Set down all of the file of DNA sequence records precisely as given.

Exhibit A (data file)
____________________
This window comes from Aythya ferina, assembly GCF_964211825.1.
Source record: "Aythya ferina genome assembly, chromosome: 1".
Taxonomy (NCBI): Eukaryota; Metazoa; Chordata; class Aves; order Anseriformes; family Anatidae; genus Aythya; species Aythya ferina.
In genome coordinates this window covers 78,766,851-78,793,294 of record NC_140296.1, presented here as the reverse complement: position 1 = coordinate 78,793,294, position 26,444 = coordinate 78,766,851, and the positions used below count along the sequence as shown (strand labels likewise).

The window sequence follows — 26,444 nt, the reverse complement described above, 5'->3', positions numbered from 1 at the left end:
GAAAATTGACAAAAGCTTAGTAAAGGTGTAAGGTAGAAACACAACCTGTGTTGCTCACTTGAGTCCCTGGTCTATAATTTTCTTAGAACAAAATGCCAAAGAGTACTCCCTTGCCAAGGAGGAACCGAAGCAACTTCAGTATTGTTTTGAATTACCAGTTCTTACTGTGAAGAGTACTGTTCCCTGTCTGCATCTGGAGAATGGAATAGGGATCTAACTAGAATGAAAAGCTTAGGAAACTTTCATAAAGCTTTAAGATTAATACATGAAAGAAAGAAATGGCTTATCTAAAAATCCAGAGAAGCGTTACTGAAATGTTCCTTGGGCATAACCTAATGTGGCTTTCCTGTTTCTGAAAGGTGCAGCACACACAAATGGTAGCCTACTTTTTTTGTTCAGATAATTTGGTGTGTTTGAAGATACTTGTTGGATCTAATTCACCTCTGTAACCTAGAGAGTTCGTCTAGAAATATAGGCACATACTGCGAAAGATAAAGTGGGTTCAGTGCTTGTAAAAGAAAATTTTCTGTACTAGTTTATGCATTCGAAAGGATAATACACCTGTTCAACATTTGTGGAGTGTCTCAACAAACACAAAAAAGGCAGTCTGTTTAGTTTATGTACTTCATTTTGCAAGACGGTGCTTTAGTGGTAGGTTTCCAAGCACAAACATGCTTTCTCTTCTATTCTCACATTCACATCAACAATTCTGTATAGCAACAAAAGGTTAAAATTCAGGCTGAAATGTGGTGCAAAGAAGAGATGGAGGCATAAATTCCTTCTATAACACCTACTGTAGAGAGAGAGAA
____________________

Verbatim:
This window comes from Aythya ferina, assembly GCF_964211825.1.
Source record: "Aythya ferina genome assembly, chromosome: 1".
Taxonomy (NCBI): Eukaryota; Metazoa; Chordata; class Aves; order Anseriformes; family Anatidae; genus Aythya; species Aythya ferina.
In genome coordinates this window covers 78,766,851-78,793,294 of record NC_140296.1, presented here as the reverse complement: position 1 = coordinate 78,793,294, position 26,444 = coordinate 78,766,851, and the positions used below count along the sequence as shown (strand labels likewise).

The window sequence follows — 26,444 nt, the reverse complement described above, 5'->3', positions numbered from 1 at the left end:
GAAAATTGACAAAAGCTTAGTAAAGGTGTAAGGTAGAAACACAACCTGTGTTGCTCACTTGAGTCCCTGGTCTATAATTTTCTTAGAACAAAATGCCAAAGAGTACTCCCTTGCCAAGGAGGAACCGAAGCAACTTCAGTATTGTTTTGAATTACCAGTTCTTACTGTGAAGAGTACTGTTCCCTGTCTGCATCTGGAGAATGGAATAGGGATCTAACTAGAATGAAAAGCTTAGGAAACTTTCATAAAGCTTTAAGATTAATACATGAAAGAAAGAAATGGCTTATCTAAAAATCCAGAGAAGCGTTACTGAAATGTTCCTTGGGCATAACCTAATGTGGCTTTCCTGTTTCTGAAAGGTGCAGCACACACAAATGGTAGCCTACTTTTTTTGTTCAGATAATTTGGTGTGTTTGAAGATACTTGTTGGATCTAATTCACCTCTGTAACCTAGAGAGTTCGTCTAGAAATATAGGCACATACTGCGAAAGATAAAGTGGGTTCAGTGCTTGTAAAAGAAAATTTTCTGTACTAGTTTATGCATTCGAAAGGATAATACACCTGTTCAACATTTGTGGAGTGTCTCAACAAACACAAAAAAGGCAGTCTGTTTAGTTTATGTACTTCATTTTGCAAGACGGTGCTTTAGTGGTAGGTTTCCAAGCACAAACATGCTTTCTCTTCTATTCTCACATTCACATCAACAATTCTGTATAGCAACAAAAGGTTAAAATTCAGGCTGAAATGTGGTGCAAAGAAGAGATGGAGGCATAAATTCCTTCTATAACACCTACTGTAGAGAGAGAGAA